In 2009-10 the Vancouver Sketch Club produced paintings on the theme "Looking In/Looking Out", and eventually exhibited them at Hycroft, the home of the University Women's Club of Vancouver. The idea was to show a door, window or other opening and the view through it. Since the theme was my suggestion, I worked hard on the project. Among the numerous paintings I produced was "The Open Door," 30" x 19".
This is an enigmatic and surprising painting, even to me. Intuition played a greater part in its formation than in most of my work. The narrative implied in the painting is something of a mystery, and has been interpreted by viewers in very different ways.
The setting is Clare's Cottage, a sister cabin to Mervyn's Manor (see my blog of Feb. 3, 2011.) It's my favourite cabin, the one we stayed in on the first of many family holidays at the resort, when my son was four, and my daughter only eleven months. In August 2003 I spent another happy week there with my daughter, by this time grown up and married, and about to become pregnant with my first grandchild. I took a photo from the master bedroom, across the bed and through to the deck on the west side. I liked the picture, and kept it for several years in my "Future Paintings" folder, but it seemed depopulated, in need of human presence. I don't remember if it was the child or the feet that occurred to me first. My daughter modelled for the feet, and I used a photo of her as a toddler to help with the pose for the child, so the painting has associations with her, and yet she is not intended to be the owner of the feet, and the little girl is a complete stranger who bears no resemblance to anyone I know.
The "Open Door" of the title is the main player in this little drama. The door, with its big letter Z, its frame, and its opening, occupies practically all the picture plane. A door is a potent symbol of transition: closed, it keeps in, or keeps out; it provides protection from intruders or the weather; but it may also be a barrier, implying separation or confinement. An open door, on the other hand, allows free movement and access, but also invasion or escape. So what is the role of the open door here? Does it allow the toddler out to explore the big wide world in a safe context, with an adult supervising from just inside the cabin? Or is the adult sleeping, negligently unaware of the child getting out alone, possibly to wander off into the forest? One or two viewers have even speculated that the owner of the feet is dead . . . and that the brilliant light entering from the left is the end-of the-tunnel experience reported by near-death survivors.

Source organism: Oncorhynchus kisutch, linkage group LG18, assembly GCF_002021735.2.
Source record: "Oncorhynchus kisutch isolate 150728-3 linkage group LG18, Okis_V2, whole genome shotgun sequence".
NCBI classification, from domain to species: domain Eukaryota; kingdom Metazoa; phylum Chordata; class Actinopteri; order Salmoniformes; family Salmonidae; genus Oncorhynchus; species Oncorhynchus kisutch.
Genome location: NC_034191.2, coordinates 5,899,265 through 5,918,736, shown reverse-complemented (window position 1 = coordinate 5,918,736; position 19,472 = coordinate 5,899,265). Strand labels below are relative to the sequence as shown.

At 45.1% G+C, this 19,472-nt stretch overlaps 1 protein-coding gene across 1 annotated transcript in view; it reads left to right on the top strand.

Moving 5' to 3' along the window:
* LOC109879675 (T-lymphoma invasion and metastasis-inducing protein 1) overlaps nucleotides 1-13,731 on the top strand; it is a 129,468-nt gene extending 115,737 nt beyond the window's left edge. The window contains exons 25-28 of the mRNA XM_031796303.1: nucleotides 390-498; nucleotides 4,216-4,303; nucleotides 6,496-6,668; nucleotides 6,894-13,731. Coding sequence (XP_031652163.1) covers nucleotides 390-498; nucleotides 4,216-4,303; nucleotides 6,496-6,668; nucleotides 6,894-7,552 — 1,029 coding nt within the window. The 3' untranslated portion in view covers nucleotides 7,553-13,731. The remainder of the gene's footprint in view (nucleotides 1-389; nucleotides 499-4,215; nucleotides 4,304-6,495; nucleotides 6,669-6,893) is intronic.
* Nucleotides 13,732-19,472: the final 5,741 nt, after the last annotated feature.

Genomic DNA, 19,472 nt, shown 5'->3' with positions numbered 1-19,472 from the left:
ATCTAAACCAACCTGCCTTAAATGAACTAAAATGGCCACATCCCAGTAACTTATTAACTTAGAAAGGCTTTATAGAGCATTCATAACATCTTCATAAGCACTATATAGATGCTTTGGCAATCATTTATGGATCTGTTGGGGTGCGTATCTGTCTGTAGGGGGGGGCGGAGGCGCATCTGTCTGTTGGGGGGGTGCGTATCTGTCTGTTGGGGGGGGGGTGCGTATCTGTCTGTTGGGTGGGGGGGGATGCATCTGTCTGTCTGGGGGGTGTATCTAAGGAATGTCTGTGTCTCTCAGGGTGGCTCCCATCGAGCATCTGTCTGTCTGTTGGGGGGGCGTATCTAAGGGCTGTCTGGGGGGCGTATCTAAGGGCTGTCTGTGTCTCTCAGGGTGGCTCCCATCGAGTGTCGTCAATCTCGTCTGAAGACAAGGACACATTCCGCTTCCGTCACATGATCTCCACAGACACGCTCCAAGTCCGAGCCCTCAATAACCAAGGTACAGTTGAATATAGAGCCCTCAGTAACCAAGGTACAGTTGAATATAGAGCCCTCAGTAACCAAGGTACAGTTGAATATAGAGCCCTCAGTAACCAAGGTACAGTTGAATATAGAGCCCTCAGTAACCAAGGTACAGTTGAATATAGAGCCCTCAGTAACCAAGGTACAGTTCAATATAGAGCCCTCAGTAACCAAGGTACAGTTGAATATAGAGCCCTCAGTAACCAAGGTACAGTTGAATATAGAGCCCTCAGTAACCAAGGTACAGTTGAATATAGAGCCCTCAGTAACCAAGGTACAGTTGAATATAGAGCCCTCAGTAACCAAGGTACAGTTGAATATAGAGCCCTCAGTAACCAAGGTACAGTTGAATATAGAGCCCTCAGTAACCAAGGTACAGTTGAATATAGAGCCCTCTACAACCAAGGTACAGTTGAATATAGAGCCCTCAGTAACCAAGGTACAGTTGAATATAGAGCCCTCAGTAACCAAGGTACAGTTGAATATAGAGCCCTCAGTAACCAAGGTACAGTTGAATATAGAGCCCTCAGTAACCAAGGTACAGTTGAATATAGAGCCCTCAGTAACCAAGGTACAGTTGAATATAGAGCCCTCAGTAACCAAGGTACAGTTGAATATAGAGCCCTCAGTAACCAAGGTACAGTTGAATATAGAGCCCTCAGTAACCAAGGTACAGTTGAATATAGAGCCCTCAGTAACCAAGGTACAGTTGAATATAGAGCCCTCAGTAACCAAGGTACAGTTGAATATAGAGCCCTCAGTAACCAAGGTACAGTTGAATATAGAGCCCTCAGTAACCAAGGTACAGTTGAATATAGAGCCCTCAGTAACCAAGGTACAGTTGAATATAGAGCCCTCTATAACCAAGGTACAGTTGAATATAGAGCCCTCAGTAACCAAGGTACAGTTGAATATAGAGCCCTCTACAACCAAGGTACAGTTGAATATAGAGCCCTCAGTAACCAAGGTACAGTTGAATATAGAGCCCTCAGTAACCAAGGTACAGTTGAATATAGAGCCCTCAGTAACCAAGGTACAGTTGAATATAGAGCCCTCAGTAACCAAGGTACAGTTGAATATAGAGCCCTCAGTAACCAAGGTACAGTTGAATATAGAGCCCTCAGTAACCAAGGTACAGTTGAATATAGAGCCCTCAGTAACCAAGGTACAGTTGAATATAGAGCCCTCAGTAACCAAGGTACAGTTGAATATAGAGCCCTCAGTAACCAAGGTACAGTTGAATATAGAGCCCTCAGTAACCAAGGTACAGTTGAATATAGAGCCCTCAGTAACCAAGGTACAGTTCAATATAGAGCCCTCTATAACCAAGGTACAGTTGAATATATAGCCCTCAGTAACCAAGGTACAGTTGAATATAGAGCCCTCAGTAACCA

I have no answers to these questions, though, as with "Foreign Hotel," (see my blog Feb. 14) I'm more on the "queasy" than the "cosy" side. This is not a simple summer idyll. But then, I have some background associations that may colour my feelings. The first time we arrived at Clare's Cottage, my daughter was a crawling baby, and the first thing her father did was to reinforce the rudimentary handrails with bits of rope, so she wouldn't drop off the edge of the world. Looking at the infant in my painting, I would like to be reassured that she is similarly protected from harm.
I said the painting was "surprising" as well as enigmatic. The surprise was the discovery that in dealing with a compositional problem I had something in common with the 17th century Dutch painter Jan Vermeer! The location in "The Open Door" is closely based on my photograph, but the human elements are introduced from imagination, which presented me with some challenges. The scale, proportions and perspective needed to look convincing. I had several goes at getting the child the right size, and finally thought the painting was finished. At that point I like to take the work home to live with it and see if any anomalous details pop out and need
fixing. I sat complacently admiring my handiwork until a sudden realization had me leaping to my feet in horror. If the recumbent owner of the feet had done the same, he or she would have smashed into the roof of the cabin, like Alice after eating the Wonderland cake. The feet were MUCH too big! Back to the studio we went, and I scaled them down.
Shortly after this incident, I happened to watch a television documentary on Vermeer. In the film the art historian discussed "The Art of Painting," which you can see at www.artinthepicture.com/paintings/Jan_Vermeer/The-Art-of-Painting , and pointed out that the figure of the artist, who is seated in the foreground, is huge in relation to the rest of the painting, and would have the same problem as the owner of my Feet! It's not known whether Vermeer did this deliberately, or whether it was a mistake, or whether he just didn't care. But maybe I should have left my oversized feet alone, and then in a couple of hundred years I'd be as famous as Vermeer . . .